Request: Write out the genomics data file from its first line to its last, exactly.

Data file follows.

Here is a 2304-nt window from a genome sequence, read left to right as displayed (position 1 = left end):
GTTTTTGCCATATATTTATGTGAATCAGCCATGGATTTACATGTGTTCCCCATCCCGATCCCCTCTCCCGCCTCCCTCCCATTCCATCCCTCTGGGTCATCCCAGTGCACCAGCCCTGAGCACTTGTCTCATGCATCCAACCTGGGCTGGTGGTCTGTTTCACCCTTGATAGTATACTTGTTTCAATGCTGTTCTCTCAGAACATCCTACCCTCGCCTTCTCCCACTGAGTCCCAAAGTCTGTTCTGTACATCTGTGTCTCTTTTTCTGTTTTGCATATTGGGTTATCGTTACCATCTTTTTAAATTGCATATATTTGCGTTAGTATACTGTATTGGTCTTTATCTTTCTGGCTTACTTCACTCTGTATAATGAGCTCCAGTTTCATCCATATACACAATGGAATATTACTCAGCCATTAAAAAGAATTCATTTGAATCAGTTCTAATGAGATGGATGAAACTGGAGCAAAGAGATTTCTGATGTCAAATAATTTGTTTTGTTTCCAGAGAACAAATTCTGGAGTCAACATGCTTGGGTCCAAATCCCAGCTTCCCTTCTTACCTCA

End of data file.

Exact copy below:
Here is a 2304-nt window from a genome sequence, read left to right as displayed (position 1 = left end):
GTTTTTGCCATATATTTATGTGAATCAGCCATGGATTTACATGTGTTCCCCATCCCGATCCCCTCTCCCGCCTCCCTCCCATTCCATCCCTCTGGGTCATCCCAGTGCACCAGCCCTGAGCACTTGTCTCATGCATCCAACCTGGGCTGGTGGTCTGTTTCACCCTTGATAGTATACTTGTTTCAATGCTGTTCTCTCAGAACATCCTACCCTCGCCTTCTCCCACTGAGTCCCAAAGTCTGTTCTGTACATCTGTGTCTCTTTTTCTGTTTTGCATATTGGGTTATCGTTACCATCTTTTTAAATTGCATATATTTGCGTTAGTATACTGTATTGGTCTTTATCTTTCTGGCTTACTTCACTCTGTATAATGAGCTCCAGTTTCATCCATATACACAATGGAATATTACTCAGCCATTAAAAAGAATTCATTTGAATCAGTTCTAATGAGATGGATGAAACTGGAGCAAAGAGATTTCTGATGTCAAATAATTTGTTTTGTTTCCAGAGAACAAATTCTGGAGTCAACATGCTTGGGTCCAAATCCCAGCTTCCCTTCTTACCTCA